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Legislating International OrganizationThe US Congress, the IMF, and the World Bank$
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Kathryn C. Lavelle

Print publication date: 2011

Print ISBN-13: 9780199765348

Published to Oxford Scholarship Online: January 2012

DOI: 10.1093/acprof:oso/9780199765348.001.0001

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Domestic Constituencies Speak

Domestic Constituencies Speak

The End of Fixed Parity and the Rise of Development Lending

(p.85) 4 Domestic Constituencies Speak
Legislating International Organization

Kathryn C. Lavelle

Oxford University Press

This chapter examines the development stage of the relationship between the IMF and World Bank, when the work of both converged on lending in developing countries. The primary exogenous shock came from the end of the Vietnam War and balance-of-payments deficits, culminating with the end of fixed parity in the IMF. Considerable endogenous change also occurred, chiefly from the “sunshine laws” that opened an array of government activities to public scrutiny. The chapter argues that this combination facilitated new forms of congressional advocacy toward the Bretton Woods institutions because more information on their activities became available as public interest advocacy expanded across American politics. Using amendments to authorization and appropriations bills, groups sought to direct lending of the World Bank, in particular, by earmarks on funds away from countries accused of human rights abuses. Other amendments sought to prevent American participation in the Witteveen Facility and created the Gold Commission. Also during this stage, Congress asserted itself vis-à-vis the executive branch, through extensive negotiations connected to the creation of gold sales to finance the IMF Trust Fund and the Jamaica Accord. While many of the efforts were unsuccessful, they secured future channels of political influence.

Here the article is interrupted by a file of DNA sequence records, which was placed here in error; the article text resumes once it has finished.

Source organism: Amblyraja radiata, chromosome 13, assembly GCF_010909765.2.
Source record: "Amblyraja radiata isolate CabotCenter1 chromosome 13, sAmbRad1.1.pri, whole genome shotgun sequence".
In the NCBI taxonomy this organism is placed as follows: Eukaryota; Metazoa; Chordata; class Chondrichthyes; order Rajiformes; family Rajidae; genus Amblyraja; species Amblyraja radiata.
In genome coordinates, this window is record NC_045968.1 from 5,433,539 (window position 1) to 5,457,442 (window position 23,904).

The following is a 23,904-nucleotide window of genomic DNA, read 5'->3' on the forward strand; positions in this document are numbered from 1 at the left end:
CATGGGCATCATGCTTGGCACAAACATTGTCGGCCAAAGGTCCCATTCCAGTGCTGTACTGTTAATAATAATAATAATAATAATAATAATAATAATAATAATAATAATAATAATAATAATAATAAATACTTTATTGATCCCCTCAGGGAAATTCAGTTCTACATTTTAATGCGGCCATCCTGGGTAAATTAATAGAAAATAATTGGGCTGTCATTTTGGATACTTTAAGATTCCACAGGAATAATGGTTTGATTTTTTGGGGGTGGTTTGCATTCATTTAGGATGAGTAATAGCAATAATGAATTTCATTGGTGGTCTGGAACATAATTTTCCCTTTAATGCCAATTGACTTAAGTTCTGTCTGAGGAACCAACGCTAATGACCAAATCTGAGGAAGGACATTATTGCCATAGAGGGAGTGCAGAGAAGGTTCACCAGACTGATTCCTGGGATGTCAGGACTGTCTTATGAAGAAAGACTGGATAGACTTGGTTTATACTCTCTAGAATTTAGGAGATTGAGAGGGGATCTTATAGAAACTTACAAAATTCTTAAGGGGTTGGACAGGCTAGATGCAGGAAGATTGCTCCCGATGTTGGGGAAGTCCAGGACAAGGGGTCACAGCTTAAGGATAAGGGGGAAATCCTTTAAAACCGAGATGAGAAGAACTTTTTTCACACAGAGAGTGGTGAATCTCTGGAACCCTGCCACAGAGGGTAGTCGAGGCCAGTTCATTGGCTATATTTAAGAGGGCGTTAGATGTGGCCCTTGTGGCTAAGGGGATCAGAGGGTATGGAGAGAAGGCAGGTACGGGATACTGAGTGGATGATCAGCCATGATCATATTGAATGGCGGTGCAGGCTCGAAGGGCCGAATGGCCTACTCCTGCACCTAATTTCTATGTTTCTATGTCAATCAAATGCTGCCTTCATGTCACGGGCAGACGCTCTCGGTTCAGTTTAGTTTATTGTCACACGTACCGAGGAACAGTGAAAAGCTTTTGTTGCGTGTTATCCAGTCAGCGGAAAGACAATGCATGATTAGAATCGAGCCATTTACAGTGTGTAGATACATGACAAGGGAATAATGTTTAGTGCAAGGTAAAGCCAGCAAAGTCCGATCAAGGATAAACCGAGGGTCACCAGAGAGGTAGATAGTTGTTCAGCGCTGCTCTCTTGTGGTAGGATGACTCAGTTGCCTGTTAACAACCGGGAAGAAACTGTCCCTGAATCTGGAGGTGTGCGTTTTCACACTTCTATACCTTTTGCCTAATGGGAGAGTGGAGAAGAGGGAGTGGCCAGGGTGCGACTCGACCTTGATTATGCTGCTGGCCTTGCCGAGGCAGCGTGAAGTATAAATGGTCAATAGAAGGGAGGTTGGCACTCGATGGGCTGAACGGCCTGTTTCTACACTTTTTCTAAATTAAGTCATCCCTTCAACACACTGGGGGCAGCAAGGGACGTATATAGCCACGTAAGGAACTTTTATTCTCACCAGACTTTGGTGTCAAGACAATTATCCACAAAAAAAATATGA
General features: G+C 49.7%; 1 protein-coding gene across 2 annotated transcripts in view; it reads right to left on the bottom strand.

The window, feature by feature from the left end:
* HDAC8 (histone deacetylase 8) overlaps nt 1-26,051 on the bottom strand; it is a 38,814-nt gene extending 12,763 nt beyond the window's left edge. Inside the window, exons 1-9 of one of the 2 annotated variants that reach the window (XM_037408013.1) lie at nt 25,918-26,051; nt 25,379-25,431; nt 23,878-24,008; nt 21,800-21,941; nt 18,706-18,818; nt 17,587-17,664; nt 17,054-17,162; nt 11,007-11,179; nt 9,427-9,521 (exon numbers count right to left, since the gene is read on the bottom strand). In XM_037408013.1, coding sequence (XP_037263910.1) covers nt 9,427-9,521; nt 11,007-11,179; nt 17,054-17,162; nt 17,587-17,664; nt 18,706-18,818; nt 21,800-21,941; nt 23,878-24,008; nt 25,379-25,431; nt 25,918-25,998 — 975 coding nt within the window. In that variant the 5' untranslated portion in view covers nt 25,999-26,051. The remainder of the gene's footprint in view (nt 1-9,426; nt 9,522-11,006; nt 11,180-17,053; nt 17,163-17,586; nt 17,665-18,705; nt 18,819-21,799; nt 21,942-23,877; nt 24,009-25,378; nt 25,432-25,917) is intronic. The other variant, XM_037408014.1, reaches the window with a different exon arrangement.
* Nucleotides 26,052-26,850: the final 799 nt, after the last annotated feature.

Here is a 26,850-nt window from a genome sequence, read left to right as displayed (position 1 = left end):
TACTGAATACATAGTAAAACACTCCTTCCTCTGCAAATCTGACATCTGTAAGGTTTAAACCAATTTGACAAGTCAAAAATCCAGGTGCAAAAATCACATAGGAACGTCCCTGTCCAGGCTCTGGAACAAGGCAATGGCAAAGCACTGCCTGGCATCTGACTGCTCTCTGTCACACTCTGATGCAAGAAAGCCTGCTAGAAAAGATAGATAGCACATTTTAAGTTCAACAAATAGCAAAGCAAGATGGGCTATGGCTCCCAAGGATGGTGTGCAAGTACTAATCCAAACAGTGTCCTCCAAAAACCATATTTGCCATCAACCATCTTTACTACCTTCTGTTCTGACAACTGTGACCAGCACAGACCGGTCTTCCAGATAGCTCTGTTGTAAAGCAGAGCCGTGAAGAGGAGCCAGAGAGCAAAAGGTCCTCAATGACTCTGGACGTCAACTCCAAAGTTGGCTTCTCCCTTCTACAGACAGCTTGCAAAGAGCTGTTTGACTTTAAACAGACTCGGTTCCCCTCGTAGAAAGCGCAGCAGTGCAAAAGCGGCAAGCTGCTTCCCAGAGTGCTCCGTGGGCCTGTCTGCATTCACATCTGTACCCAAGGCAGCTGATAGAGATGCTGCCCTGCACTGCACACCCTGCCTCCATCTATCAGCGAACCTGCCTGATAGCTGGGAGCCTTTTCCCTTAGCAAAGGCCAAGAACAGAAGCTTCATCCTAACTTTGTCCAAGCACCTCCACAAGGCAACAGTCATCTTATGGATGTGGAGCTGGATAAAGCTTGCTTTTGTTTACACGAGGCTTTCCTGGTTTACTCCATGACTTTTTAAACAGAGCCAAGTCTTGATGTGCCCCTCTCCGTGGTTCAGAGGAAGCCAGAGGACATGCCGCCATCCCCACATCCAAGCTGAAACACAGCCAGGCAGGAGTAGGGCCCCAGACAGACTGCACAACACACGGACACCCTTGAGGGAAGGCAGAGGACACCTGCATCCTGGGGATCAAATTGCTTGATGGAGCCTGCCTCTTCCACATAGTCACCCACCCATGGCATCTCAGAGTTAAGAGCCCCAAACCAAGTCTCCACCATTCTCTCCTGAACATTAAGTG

Keywords:   Trust Fund, earmarks, Witteveen Facility, Gold Commission, Jamaica Accord, Vietnam, American balance-of-payments deficit, sunshine laws, gold sales, human rights

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